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“We used to see examples of students who could finally leave their hometowns in poverty-stricken mountainous areas purely through their own efforts, such as outstanding university entrance exam scores,” Hu said.

“But now we’ve eliminated poverty. So we hope to say that people are leaving these areas with joy and pride toward their hometown and can return without fear of poverty. That’s what we called rural revitalization.”

Poverty alleviation has also helped to eliminate conflicts between people and nature because there’s no longer a need to destroy the environment just for money, Hu added.

And these ideas are all reflected in the 24 illustrations which were completed within 41 days.

“Sometimes we had no time to sleep,” Hu said. “The members in different provinces set the same alarm clock and slept two hours.”

The team perfected their works by improving the detail. On the illustration of Yunnan Province, they decided to use the image of Zhang Guimei, a teacher who founded a high school and worked for female education in poverty-stricken mountainous areas. But there was debate about how to depict her facial expression.

Some team members thought Zhang should show her fatigue caused by hard work, as did her photos in some media. But Hu and others felt that, although Zhao had worked very hard, she had joy in her mind, so she should have a smile on her face.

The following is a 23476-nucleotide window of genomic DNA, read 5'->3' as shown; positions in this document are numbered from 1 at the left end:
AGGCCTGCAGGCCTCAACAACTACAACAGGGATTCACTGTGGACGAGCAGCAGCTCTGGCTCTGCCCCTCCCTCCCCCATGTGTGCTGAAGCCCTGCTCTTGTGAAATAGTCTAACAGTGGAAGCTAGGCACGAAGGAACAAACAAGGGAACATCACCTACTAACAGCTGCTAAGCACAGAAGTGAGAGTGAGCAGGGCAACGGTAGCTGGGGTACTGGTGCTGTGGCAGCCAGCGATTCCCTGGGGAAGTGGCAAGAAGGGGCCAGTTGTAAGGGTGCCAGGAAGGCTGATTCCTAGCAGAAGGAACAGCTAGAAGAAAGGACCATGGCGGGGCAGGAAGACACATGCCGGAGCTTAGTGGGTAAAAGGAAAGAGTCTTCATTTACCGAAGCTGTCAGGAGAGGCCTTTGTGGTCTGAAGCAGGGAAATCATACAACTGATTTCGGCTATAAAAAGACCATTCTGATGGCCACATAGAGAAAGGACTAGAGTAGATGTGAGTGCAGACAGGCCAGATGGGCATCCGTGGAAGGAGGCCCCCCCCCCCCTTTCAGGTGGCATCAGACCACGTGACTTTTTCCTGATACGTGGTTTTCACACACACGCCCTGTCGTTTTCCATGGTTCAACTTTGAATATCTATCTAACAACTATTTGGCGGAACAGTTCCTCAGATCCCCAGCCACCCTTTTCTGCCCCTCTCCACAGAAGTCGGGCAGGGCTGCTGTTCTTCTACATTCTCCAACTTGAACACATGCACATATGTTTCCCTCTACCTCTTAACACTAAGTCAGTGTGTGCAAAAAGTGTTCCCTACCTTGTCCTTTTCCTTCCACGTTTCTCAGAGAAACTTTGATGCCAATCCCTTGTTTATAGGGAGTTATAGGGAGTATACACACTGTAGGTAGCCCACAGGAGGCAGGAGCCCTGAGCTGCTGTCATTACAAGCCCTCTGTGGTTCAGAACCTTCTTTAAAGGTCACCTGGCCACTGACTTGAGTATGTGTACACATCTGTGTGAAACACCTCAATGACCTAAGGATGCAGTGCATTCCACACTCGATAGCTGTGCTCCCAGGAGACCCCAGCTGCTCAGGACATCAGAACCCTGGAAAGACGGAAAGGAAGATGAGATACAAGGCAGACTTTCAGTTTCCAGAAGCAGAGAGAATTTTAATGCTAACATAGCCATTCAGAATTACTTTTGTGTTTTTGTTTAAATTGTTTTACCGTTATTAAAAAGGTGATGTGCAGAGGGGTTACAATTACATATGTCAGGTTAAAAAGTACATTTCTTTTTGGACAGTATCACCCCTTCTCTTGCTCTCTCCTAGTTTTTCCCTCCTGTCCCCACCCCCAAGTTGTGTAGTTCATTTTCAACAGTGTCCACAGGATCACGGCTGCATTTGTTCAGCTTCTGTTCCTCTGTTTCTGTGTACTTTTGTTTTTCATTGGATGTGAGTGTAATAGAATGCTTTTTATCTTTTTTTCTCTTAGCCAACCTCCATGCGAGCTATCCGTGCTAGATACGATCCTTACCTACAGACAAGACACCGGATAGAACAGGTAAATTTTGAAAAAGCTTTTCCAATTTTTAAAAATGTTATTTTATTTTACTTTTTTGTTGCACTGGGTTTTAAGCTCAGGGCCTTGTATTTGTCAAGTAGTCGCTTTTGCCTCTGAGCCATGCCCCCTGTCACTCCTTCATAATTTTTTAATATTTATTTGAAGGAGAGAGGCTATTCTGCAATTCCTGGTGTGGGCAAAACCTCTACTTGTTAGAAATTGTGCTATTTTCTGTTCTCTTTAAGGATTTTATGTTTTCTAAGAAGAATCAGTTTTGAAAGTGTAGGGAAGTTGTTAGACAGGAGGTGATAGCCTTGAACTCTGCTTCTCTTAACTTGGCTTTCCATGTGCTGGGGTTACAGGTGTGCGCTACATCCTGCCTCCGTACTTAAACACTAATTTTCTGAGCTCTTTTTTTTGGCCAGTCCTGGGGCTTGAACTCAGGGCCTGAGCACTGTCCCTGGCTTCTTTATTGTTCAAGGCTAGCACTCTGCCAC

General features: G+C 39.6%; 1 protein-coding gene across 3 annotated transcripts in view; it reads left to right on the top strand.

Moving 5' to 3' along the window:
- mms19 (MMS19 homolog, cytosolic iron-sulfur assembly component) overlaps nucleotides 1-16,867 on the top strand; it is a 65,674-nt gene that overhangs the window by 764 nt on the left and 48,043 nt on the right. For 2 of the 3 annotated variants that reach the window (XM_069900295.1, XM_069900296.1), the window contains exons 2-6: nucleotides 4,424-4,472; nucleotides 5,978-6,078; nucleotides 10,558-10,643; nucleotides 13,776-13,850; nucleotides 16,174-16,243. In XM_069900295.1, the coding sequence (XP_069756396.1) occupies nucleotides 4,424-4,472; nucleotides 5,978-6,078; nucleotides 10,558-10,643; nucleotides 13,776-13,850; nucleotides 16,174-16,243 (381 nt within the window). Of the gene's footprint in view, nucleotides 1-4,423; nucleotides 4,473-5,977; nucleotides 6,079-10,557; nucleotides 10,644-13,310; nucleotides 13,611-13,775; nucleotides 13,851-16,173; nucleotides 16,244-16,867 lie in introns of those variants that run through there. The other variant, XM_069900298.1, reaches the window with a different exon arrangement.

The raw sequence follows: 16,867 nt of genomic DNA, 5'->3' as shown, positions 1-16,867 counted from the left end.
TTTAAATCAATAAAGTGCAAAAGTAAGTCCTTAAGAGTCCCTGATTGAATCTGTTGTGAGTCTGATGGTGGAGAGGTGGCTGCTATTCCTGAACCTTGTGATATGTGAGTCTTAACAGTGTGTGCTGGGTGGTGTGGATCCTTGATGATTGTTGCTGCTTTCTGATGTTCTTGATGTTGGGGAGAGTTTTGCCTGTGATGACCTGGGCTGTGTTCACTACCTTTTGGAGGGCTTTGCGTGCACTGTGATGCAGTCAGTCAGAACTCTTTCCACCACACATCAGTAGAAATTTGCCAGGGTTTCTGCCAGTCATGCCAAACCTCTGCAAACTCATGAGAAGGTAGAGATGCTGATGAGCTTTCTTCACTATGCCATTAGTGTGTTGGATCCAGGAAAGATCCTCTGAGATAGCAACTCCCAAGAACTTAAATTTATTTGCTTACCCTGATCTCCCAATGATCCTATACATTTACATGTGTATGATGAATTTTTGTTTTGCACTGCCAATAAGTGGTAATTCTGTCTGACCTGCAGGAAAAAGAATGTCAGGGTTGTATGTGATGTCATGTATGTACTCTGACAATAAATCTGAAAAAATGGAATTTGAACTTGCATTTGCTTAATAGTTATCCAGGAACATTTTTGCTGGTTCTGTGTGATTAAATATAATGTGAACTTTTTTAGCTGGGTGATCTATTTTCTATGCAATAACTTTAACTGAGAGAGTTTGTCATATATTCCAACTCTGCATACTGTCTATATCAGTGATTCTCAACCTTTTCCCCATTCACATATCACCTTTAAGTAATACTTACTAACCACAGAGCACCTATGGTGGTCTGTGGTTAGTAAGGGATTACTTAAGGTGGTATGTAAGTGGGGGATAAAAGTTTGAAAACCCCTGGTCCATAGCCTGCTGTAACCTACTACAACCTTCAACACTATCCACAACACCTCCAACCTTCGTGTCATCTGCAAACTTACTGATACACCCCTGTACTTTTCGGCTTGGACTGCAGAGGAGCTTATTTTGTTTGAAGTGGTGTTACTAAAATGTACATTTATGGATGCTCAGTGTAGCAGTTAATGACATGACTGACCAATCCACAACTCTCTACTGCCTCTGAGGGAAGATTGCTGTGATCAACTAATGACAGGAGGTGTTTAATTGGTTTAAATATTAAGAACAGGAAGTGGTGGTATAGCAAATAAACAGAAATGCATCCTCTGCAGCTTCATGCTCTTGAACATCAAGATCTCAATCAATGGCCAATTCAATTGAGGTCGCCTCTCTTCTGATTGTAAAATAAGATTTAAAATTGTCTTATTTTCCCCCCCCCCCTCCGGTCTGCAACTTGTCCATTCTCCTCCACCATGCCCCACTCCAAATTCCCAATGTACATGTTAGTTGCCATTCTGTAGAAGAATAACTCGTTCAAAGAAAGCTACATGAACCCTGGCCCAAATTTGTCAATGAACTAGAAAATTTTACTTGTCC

Eventually, they referred to some old photos of Zhang when she was young and put a smile on her for the illustration. “This came about because we believed that Party members like Zhang are happy and have a passion to change a poor and less advanced area’s condition with their hands. It’s a great job.”

Foreigners want to see a real China and high-quality cultural products. That’s why Chinese rural lifestyle YouTuber Li Ziqi is so popular and Chinese animation and Chinoiserie fashion has risen in overseas markets.


Hu Muyang, main designer

Every illustration features more than 10 elements and every one of them had many such details needing to be carefully considered.

For the illustration of Henan and Shandong, one of the artists insisted on including the image of Jiao Yulu, a civil servant who sacrificed his life in 1964 while trying to alleviate poverty. The artist thought his inclusion would demonstrate that poverty alleviation had been pursued in China for seven decades.

Hu said the team planned to use multimedia to show more aspects of China and Chinese people, including animation, interactive games on the world’s largest online gaming platform Steam, and picture books for children.